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20 Questions, or Maybe a Few More
Nov 16 2016 : Stephanie Goldner
Because conferences and meetups are not just about the technical stuff.
Nov 01 2016 : Pablo Villar
Sharing some light on how it is to partner with us.
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We're publishing our work guidelines for the world to see.
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Sep 14 2016 : Demian Sciessere
A description of our usual stack for building REST servers in Erlang
Sep 06 2016 : Brujo Benavides
Using Erlang's External Term Format
Aug 17 2016 : Hernan Rivas Acosta
Integrating our Android linter with Github's pull requests
Aug 04 2016 : Fernando Ramirez and Euen Lopez
Introducing how to implement passwordless login with phoenix framework
Jul 27 2016 : Thiago Borges
Our newest game to test your Beam Skills
Jul 14 2016 : Brujo Benavides
Three Open Source Projects, one App
Jun 28 2016 : Andrés Gerace
Running credo checks for elixir code on your github pull requests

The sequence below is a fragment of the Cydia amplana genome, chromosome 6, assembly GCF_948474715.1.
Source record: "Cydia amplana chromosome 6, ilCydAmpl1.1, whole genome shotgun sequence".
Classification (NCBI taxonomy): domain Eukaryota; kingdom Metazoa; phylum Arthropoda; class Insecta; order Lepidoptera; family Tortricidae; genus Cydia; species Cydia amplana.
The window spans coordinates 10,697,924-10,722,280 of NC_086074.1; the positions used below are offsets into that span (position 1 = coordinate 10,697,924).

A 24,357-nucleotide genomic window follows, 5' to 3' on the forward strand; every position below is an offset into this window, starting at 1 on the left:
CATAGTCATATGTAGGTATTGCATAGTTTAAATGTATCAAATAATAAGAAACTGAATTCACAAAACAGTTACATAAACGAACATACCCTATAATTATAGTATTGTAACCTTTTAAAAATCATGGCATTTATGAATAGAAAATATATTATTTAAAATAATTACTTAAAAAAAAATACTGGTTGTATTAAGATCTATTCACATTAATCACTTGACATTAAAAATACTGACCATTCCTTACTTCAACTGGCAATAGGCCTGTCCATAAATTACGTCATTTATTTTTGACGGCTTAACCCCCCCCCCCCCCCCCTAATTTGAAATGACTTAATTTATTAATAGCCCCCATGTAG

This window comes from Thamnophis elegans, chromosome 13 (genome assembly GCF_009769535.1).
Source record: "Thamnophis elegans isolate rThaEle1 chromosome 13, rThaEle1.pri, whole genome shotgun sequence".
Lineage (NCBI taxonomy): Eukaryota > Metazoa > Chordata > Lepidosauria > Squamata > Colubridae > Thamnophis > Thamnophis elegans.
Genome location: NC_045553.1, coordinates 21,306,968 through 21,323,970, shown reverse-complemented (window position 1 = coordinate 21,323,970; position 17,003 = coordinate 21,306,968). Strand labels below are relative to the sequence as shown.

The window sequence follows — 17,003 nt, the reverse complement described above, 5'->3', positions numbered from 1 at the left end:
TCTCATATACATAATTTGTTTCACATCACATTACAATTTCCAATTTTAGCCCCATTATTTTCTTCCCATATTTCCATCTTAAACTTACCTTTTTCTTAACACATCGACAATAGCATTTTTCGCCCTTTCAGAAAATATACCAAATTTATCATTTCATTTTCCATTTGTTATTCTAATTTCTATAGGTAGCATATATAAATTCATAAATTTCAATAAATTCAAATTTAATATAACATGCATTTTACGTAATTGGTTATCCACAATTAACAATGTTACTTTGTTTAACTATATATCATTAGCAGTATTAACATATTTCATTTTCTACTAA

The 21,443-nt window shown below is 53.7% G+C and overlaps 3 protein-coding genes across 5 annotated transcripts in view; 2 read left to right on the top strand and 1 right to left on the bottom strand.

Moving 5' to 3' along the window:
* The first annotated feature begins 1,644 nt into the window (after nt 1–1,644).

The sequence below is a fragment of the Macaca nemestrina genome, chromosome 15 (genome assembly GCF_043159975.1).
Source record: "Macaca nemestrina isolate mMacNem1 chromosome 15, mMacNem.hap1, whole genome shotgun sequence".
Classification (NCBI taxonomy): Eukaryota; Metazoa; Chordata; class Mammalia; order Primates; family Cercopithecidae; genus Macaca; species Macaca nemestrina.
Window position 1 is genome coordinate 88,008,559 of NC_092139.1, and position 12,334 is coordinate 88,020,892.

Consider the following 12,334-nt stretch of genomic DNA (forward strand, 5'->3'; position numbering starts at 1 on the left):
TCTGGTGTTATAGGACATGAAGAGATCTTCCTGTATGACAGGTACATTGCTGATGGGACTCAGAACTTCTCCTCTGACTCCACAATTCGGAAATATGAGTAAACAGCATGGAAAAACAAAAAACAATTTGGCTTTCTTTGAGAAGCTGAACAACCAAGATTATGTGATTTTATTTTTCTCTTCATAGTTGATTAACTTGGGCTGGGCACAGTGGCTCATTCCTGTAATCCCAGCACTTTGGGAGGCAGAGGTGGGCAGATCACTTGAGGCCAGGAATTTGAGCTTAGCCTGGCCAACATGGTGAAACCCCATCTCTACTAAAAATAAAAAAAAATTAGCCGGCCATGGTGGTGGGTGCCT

Jun 16 2016 : Alejandro Mataloni
Thoughts on rebar3
Jun 08 2016 : Hernán Rivas Acosta
What we've learned from Hernán Wilkinson at our Tech Day
May 31 2016 : Brujo Benavides
Meet our library to interact with RESTful APIs in your Elixir Applications.
May 24 2016 : Flavio Granero
Inaka's First Tech Day
May 20 2016 : Brujo Benavides
The best image projector ever. Period.
May 18 2016 : The Gera
Don't Under-Think It: Making Critical Decisions When Building an iOS Application
When we were approached about building Whisper, my first thought was that this would be a great opportunity to apply a lot of my philosophy of app building. They had an incredibly smart founder, a really good idea, and funding. What they didn't have was a technical team. This is the type of project where our team shines. What follows here is an attempt to generalize some of the decisions we made. One was sufficiently painful enough that I wrote a summary and then decided to make it a second post. The rest are generally applicable to lots of applications and projects.